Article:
You wouldn't want to have been alive four billion years ago. There was no oxygen to breathe, no ozone in the air (it would have been really, really, easy to get sunburnt), and no animals to hang out with or eat. Plus, the era was known as the "Late Heavy Bombardment": asteroids and comets pummeled the Earth.
Those hurtling chunks of rock and ice could easily take out a human, if not all humans. But they may have actually been a good thing for ancient microbes. Not immediately, during the instant of impact, of course. But an "initially detrimental" asteroid strike, geologists explain in a new paper, might have created nooks and crannies perfect for early life to take up long-term residence.
The geologists looked at the roughly 30 million-year old Haughton meteorite impact crater in northern Canada. They collected 28 rock samples from both in and out of the crater. When they put the rocks under the microscope, they found that rocks which had experienced the greatest shock from the impact were the ones with the most pores.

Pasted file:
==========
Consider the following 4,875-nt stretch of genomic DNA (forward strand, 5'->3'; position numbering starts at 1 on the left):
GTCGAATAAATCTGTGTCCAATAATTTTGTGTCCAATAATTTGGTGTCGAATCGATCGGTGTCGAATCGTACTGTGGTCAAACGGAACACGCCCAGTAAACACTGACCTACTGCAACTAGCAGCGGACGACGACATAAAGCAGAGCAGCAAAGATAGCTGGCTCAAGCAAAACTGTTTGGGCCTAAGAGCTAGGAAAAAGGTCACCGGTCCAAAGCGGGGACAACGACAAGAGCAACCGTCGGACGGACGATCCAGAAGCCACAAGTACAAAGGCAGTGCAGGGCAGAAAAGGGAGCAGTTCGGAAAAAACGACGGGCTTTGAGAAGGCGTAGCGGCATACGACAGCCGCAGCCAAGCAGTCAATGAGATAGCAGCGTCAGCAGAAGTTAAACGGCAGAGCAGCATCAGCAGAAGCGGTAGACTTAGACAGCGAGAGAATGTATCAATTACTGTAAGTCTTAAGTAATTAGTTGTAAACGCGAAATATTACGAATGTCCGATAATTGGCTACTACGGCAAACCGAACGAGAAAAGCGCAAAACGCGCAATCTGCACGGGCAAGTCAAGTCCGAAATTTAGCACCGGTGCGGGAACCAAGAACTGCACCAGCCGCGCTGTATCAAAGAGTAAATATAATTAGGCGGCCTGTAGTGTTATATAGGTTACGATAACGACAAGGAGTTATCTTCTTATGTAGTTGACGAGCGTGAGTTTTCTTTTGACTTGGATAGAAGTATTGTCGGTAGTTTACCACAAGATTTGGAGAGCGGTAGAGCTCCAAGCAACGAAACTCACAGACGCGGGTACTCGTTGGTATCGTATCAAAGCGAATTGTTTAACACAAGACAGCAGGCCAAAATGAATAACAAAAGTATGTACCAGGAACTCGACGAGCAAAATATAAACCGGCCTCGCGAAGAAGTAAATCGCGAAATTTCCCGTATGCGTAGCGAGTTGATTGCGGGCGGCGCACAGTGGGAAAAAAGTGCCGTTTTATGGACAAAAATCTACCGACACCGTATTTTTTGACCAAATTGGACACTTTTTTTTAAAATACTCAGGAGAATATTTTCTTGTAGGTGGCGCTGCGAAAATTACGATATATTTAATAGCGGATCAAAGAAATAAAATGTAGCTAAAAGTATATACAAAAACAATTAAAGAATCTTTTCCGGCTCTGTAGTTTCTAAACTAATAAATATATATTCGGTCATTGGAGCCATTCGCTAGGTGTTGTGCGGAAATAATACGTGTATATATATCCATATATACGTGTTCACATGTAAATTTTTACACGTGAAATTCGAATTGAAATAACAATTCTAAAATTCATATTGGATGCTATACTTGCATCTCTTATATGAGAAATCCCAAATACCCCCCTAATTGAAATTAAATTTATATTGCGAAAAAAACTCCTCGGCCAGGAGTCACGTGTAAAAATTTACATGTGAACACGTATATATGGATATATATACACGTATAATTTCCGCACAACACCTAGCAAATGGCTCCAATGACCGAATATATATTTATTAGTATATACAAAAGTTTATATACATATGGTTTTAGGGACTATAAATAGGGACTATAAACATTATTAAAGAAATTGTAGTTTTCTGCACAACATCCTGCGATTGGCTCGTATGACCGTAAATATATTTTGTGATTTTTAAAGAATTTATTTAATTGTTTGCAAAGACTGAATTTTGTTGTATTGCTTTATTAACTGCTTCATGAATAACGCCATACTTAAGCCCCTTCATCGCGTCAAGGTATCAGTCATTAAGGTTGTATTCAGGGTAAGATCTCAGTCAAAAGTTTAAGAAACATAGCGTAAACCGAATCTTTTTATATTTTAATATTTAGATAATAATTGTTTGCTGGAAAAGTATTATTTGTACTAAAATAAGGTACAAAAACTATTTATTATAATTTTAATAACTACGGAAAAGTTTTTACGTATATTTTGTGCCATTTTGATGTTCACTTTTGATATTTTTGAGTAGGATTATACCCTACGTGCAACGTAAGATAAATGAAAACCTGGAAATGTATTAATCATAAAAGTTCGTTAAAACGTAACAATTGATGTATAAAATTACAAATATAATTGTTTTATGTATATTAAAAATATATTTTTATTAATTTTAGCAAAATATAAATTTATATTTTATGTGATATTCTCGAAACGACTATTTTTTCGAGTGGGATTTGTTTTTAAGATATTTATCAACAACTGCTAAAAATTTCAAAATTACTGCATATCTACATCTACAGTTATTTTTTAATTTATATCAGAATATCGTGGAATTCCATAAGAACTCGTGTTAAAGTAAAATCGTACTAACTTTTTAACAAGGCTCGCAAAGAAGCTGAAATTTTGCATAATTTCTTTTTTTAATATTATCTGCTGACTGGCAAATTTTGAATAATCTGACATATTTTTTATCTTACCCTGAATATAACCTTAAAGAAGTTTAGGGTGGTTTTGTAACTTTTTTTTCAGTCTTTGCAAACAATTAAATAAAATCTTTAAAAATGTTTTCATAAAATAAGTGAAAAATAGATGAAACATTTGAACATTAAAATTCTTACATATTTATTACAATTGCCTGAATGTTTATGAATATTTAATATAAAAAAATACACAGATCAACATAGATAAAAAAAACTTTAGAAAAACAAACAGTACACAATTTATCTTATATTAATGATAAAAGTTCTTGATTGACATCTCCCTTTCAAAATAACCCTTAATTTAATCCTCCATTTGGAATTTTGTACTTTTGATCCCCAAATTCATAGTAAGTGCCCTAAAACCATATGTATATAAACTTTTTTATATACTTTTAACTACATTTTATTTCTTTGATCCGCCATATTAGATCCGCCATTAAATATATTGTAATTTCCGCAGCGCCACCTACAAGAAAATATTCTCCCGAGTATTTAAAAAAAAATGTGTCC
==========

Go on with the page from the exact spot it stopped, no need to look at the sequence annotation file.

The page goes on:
They explain to Inside Science why these pores might have been cozy environments for microbes:
Not only would shocked rocks have offered shelter against harmful ultraviolet light at [a] time when Earth still lacked a protective atmosphere, asteroid and comet impacts would have created hydrothermal systems that could have helped sustain life by providing sources of heat, water, and nutrients.
Asteroid and comet strikes have devastated life on Earth, but in various other ways--by providing metals and water and, in this case, shelter--it's likely we wouldn't even be here without them.